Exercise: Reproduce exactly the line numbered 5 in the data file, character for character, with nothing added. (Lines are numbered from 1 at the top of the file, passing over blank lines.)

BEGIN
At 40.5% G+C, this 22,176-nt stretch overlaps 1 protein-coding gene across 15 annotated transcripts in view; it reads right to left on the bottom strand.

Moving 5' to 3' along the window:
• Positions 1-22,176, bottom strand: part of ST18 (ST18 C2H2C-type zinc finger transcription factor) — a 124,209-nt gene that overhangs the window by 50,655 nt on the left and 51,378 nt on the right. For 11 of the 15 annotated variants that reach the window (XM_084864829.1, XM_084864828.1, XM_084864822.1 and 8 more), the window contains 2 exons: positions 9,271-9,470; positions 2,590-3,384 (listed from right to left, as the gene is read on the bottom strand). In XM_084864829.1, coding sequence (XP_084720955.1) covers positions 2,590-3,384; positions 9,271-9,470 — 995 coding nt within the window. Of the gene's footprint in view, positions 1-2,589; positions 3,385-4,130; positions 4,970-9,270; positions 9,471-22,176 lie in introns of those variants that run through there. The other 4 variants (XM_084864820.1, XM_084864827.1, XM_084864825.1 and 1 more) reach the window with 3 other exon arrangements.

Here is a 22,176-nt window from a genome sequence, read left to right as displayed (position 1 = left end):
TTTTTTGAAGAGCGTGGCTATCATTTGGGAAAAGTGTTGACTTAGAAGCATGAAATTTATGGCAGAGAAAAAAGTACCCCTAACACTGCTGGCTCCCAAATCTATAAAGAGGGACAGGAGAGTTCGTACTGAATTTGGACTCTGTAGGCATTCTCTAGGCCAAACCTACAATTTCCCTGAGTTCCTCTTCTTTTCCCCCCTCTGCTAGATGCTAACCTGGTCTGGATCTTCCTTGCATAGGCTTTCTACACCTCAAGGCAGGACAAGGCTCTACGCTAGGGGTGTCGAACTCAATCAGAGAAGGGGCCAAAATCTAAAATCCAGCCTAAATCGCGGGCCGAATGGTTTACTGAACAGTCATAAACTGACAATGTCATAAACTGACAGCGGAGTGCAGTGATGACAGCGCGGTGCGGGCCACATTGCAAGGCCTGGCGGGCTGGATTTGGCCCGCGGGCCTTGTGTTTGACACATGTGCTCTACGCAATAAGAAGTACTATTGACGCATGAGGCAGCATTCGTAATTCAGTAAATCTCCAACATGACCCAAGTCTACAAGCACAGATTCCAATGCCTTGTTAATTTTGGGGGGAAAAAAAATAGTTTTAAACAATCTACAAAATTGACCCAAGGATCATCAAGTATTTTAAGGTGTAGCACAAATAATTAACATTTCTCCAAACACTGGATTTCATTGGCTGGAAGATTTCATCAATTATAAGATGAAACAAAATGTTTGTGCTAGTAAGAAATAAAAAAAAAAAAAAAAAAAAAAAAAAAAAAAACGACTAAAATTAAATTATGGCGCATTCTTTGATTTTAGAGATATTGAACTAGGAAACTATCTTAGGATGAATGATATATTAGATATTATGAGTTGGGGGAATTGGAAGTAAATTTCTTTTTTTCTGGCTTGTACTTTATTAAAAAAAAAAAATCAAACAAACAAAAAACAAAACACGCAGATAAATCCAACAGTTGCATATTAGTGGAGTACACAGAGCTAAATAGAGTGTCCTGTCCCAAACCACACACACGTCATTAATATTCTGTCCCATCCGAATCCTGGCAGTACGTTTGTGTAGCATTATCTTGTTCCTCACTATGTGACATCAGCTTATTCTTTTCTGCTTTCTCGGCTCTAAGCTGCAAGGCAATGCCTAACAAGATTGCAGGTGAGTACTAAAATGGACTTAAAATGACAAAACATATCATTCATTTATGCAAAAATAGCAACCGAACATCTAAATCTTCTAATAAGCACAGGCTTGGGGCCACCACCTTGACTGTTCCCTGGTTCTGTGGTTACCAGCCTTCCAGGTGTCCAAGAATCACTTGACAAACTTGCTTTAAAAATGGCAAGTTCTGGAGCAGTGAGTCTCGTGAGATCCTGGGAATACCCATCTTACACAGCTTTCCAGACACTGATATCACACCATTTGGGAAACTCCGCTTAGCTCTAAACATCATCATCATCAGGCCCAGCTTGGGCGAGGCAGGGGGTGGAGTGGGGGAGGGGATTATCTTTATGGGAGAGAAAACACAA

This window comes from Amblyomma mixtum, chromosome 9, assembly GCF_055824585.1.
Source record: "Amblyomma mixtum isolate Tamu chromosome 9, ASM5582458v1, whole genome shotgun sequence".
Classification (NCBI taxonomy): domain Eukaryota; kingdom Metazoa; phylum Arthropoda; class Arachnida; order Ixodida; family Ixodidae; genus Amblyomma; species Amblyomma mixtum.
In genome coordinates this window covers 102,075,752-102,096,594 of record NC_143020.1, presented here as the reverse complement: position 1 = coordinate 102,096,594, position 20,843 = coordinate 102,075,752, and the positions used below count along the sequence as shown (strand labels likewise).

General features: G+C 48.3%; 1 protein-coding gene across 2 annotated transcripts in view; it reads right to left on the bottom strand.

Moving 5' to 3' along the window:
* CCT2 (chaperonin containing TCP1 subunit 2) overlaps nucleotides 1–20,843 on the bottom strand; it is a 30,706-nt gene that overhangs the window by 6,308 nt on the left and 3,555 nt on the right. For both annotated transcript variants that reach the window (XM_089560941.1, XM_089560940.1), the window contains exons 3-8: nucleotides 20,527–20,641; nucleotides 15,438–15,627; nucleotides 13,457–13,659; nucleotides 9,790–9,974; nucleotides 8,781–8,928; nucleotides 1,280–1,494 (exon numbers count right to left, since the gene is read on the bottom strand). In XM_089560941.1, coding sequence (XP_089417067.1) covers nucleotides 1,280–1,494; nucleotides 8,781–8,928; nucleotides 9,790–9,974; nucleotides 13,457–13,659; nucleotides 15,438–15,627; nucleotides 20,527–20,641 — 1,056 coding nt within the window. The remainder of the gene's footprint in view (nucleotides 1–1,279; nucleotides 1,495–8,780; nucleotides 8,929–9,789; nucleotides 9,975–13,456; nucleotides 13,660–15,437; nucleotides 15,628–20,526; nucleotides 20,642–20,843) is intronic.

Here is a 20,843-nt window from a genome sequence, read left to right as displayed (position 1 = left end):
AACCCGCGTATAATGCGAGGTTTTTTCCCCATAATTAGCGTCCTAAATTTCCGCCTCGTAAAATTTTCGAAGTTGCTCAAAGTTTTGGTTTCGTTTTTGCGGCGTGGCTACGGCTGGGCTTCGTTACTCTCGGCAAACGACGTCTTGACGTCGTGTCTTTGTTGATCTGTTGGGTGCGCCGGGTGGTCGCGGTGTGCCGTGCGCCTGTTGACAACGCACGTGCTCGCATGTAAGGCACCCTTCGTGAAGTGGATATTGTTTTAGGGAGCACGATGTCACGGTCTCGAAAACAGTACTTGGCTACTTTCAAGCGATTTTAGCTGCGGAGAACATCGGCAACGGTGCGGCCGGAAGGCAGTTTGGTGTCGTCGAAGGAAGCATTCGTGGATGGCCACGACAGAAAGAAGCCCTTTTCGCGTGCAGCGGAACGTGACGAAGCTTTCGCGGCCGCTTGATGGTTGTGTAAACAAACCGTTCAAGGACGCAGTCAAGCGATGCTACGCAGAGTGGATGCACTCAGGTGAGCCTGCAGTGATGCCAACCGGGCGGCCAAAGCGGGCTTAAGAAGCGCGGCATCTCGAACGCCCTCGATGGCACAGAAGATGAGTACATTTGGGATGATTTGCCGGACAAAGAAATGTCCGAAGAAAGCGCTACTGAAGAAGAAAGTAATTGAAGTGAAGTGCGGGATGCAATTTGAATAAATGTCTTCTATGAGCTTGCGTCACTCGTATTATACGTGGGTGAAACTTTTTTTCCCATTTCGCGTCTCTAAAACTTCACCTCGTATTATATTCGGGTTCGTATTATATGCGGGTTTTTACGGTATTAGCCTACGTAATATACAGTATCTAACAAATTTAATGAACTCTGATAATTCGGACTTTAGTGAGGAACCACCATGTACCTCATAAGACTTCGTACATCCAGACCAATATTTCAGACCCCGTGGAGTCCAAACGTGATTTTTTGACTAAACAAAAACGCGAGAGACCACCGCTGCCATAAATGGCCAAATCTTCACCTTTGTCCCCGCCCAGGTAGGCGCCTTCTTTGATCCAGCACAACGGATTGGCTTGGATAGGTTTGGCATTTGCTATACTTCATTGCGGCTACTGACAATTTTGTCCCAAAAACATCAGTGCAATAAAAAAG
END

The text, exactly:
TTTTTTGAAGAGCGTGGCTATCATTTGGGAAAAGTGTTGACTTAGAAGCATGAAATTTATGGCAGAGAAAAAAGTACCCCTAACACTGCTGGCTCCCAAATCTATAAAGAGGGACAGGAGAGTTCGTACTGAATTTGGACTCTGTAGGCATTCTCTAGGCCAAACCTACAATTTCCCTGAGTTCCTCTTCTTTTCCCCCCTCTGCTAGATGCTAACCTGGTCTGGATCTTCCTTGCATAGGCTTTCTACACCTCAAGGCAGGACAAGGCTCTACGCTAGGGGTGTCGAACTCAATCAGAGAAGGGGCCAAAATCTAAAATCCAGCCTAAATCGCGGGCCGAATGGTTTACTGAACAGTCATAAACTGACAATGTCATAAACTGACAGCGGAGTGCAGTGATGACAGCGCGGTGCGGGCCACATTGCAAGGCCTGGCGGGCTGGATTTGGCCCGCGGGCCTTGTGTTTGACACATGTGCTCTACGCAATAAGAAGTACTATTGACGCATGAGGCAGCATTCGTAATTCAGTAAATCTCCAACATGACCCAAGTCTACAAGCACAGATTCCAATGCCTTGTTAATTTTGGGGGGAAAAAAAATAGTTTTAAACAATCTACAAAATTGACCCAAGGATCATCAAGTATTTTAAGGTGTAGCACAAATAATTAACATTTCTCCAAACACTGGATTTCATTGGCTGGAAGATTTCATCAATTATAAGATGAAACAAAATGTTTGTGCTAGTAAGAAATAAAAAAAAAAAAAAAAAAAAAAAAAAAAAAAACGACTAAAATTAAATTATGGCGCATTCTTTGATTTTAGAGATATTGAACTAGGAAACTATCTTAGGATGAATGATATATTAGATATTATGAGTTGGGGGAATTGGAAGTAAATTTCTTTTTTTCTGGCTTGTACTTTATTAAAAAAAAAAAATCAAACAAACAAAAAACAAAACACGCAGATAAATCCAACAGTTGCATATTAGTGGAGTACACAGAGCTAAATAGAGTGTCCTGTCCCAAACCACACACACGTCATTAATATTCTGTCCCATCCGAATCCTGGCAGTACGTTTGTGTAGCATTATCTTGTTCCTCACTATGTGACATCAGCTTATTCTTTTCTGCTTTCTCGGCTCTAAGCTGCAAGGCAATGCCTAACAAGATTGCAGGTGAGTACTAAAATGGACTTAAAATGACAAAACATATCATTCATTTATGCAAAAATAGCAACCGAACATCTAAATCTTCTAATAAGCACAGGCTTGGGGCCACCACCTTGACTGTTCCCTGGTTCTGTGGTTACCAGCCTTCCAGGTGTCCAAGAATCACTTGACAAACTTGCTTTAAAAATGGCAAGTTCTGGAGCAGTGAGTCTCGTGAGATCCTGGGAATACCCATCTTACACAGCTTTCCAGACACTGATATCACACCATTTGGGAAACTCCGCTTAGCTCTAAACATCATCATCATCAGGCCCAGCTTGGGCGAGGCAGGGGGTGGAGTGGGGGAGGGGATTATCTTTATGGGAGAGAAAACACAA